WHEN Sunshine Hospital senior social worker Diane Neri met a distraught patient who had jumped out of a car to flee domestic violence, she was spurred to help.
But it wasn’t just the traditional support that was required.
The woman landed at the emergency department empty handed, so desperate to get away from her abuser that she had left her handbag and son’s Christmas presents in the car.
“Her husband had been abusing her while she was driving and she literally jumped out of the car at the intersection,” recalls Ms Neri, the emergency department’s care co-ordinator.
“She ran for help and came in to the emergency department with horrific facial injuries.
“This lady had nothing – no handbag or basic items, she’d become incontinent due to the stress and had no spare underwear, and the one thing she asked for – a clean pair of underpants – I couldn’t give her.
“So I purchased a few sets of underwear and realised that there was probably a lot more that we could do.”
She began researching online and contacted a not-for-profit organisation called Handbags with Dignity, who donate women’s hand bags and other items to women in need.
The organisation had never been contacted by a hospital before but were happy to help, she says.
Now, six months on, a room in the emergency department brims with handbags, lovingly packed with makeup, toiletries, sanitary products and underwear for women in situations like homelessness, drug and alcohol addiction and domestic violence.
Some have even included books and touching notes of inspiration penned by their former owners.
So far, 60 bags have been donated to the hospital, helping women regain a slice of their dignity.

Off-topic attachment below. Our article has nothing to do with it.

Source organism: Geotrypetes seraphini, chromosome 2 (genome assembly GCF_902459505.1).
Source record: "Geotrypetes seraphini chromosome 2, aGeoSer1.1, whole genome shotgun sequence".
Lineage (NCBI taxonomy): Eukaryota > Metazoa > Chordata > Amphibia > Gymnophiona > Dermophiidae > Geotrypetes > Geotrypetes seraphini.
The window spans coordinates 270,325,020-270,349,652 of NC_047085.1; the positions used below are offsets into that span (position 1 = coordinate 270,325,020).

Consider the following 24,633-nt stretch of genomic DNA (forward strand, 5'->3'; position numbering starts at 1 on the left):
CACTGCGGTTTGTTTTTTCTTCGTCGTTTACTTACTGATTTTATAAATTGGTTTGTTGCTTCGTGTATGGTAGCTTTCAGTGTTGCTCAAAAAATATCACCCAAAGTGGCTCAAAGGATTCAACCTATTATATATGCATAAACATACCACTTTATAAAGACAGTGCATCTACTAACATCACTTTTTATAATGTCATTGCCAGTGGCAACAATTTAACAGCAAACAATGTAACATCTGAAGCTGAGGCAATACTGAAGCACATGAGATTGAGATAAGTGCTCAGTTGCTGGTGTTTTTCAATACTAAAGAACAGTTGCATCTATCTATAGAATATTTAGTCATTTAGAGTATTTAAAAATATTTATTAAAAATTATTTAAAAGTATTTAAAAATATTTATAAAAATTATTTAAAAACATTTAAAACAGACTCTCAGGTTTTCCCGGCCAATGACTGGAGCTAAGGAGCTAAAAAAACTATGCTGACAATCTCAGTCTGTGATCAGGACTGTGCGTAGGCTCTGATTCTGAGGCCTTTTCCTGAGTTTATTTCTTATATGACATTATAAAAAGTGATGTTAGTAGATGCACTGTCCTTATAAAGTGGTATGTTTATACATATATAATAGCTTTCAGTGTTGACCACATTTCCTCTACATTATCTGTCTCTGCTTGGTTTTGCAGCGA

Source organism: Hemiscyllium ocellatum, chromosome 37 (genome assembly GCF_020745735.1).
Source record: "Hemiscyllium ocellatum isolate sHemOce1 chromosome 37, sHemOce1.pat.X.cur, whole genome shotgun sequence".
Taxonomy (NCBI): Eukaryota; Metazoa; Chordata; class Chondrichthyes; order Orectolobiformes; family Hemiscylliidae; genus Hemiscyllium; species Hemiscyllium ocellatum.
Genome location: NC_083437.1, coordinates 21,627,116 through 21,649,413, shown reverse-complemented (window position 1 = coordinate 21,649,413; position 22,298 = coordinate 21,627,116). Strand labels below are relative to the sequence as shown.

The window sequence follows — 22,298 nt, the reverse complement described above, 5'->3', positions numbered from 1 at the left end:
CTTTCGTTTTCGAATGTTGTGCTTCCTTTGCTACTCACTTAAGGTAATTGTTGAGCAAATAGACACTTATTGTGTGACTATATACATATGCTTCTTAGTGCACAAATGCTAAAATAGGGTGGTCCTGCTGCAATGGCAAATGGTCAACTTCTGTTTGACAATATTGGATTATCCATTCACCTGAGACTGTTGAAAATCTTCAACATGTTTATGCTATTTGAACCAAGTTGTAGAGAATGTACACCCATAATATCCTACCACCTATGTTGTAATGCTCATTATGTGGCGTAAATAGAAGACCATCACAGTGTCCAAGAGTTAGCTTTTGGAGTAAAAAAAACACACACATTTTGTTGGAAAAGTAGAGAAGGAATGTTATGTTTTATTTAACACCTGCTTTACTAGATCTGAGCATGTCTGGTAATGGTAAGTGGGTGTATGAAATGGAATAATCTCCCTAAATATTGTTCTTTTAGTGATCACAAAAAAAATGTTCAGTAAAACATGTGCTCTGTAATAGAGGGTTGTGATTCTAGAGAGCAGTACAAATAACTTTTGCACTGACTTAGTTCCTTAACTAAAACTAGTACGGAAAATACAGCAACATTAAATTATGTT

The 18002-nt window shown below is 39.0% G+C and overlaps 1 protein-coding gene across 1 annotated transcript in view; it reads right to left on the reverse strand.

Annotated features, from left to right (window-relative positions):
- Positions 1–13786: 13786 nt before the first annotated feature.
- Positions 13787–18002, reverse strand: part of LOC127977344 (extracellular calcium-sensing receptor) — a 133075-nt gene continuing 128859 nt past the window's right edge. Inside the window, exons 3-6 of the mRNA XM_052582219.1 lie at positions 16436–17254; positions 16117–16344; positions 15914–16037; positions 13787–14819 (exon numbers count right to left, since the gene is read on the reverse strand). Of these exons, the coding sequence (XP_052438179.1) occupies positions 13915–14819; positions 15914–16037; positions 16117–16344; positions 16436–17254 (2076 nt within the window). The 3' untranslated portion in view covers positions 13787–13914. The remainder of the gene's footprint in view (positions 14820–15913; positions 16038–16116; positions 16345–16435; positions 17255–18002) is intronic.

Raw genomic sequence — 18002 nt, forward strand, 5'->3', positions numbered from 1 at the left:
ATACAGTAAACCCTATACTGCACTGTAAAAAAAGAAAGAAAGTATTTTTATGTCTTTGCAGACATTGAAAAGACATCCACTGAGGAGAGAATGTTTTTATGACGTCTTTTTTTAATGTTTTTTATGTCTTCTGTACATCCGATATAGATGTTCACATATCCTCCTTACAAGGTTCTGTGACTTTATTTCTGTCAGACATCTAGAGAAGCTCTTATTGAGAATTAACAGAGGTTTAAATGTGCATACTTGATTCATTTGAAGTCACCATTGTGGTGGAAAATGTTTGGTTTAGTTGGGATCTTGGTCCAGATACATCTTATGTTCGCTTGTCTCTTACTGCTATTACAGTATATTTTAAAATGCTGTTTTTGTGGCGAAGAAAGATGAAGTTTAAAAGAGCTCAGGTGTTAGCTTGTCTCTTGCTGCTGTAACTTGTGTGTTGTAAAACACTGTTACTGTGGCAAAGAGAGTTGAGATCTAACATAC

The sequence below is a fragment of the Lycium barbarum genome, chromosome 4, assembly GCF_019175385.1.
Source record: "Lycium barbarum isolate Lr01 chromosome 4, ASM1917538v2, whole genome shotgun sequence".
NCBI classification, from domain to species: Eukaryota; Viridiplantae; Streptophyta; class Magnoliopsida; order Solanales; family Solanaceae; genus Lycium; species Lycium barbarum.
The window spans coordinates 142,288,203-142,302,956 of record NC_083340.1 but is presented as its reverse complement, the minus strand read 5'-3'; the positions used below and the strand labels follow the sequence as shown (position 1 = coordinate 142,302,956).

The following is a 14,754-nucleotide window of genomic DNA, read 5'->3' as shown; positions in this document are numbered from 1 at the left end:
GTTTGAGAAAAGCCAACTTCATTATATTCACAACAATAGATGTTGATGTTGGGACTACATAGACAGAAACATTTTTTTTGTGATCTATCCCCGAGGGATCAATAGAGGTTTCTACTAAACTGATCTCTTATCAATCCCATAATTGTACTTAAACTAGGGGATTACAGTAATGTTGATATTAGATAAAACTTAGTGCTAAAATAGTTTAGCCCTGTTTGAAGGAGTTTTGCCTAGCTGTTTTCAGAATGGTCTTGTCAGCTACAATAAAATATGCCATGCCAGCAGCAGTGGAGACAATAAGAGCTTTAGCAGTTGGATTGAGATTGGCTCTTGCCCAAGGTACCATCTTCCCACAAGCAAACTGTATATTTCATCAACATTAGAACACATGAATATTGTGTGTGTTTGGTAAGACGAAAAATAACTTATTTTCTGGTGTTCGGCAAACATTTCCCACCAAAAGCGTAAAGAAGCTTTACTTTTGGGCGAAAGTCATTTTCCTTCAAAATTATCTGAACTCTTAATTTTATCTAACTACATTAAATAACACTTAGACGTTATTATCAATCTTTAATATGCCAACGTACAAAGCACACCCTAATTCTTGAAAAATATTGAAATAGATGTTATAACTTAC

“You can’t underestimate how important it is for a woman to feel like a woman again,” she says.
“These are belongings that most of us take for granted but can have such an impact.
“We’ve given out 20 bags so far and the women are just overwhelmed – they’ve felt worthless.”
She says no matter how long she’s in the job, the cases she handles never cease to affect her.
Like the African woman whose husband from an arranged marriage kept her hostage at home, and recently fractured her cheek with a fence paling.
She begged him to take her to hospital, and he only agreed if she pretended not to speak English.
The woman was so concerned for her two-year-old son’s safety that she sent him back to Africa, but felt trapped in the marriage as she didn’t want to bring shame on her family by leaving.
“We see women living with domestic violence who have sustained horrific injuries,” she says sadly.
She’s now planning to extend the program to include pre-paid mobile phones, swags and blankets.
“It’s something I’m passionate about – as a health service, we provide an excellent service for people with physical needs, but need to do more for emotional and social issues,” she says.
“That’s changing as we become more and more aware of them.
“We have given some swags out already – there are people who for whatever reason have rejected crisis accommodation as they’ve had a negative experience and don’t want to go back.
“At the very least a swag can provide them with some warmth and protection.”
The Greatest Need Project is an online story-sharing website with two major goals – to help patients facing significant hardship and disadvantage, and to facilitate research, at Western Health.
As a staff member, Diane Neri is sharing her story in bid to help those at Western Health who need it most.
By making a donation on Diane’s behalf – and sharing her story on social media – you are making a difference too. Thank you.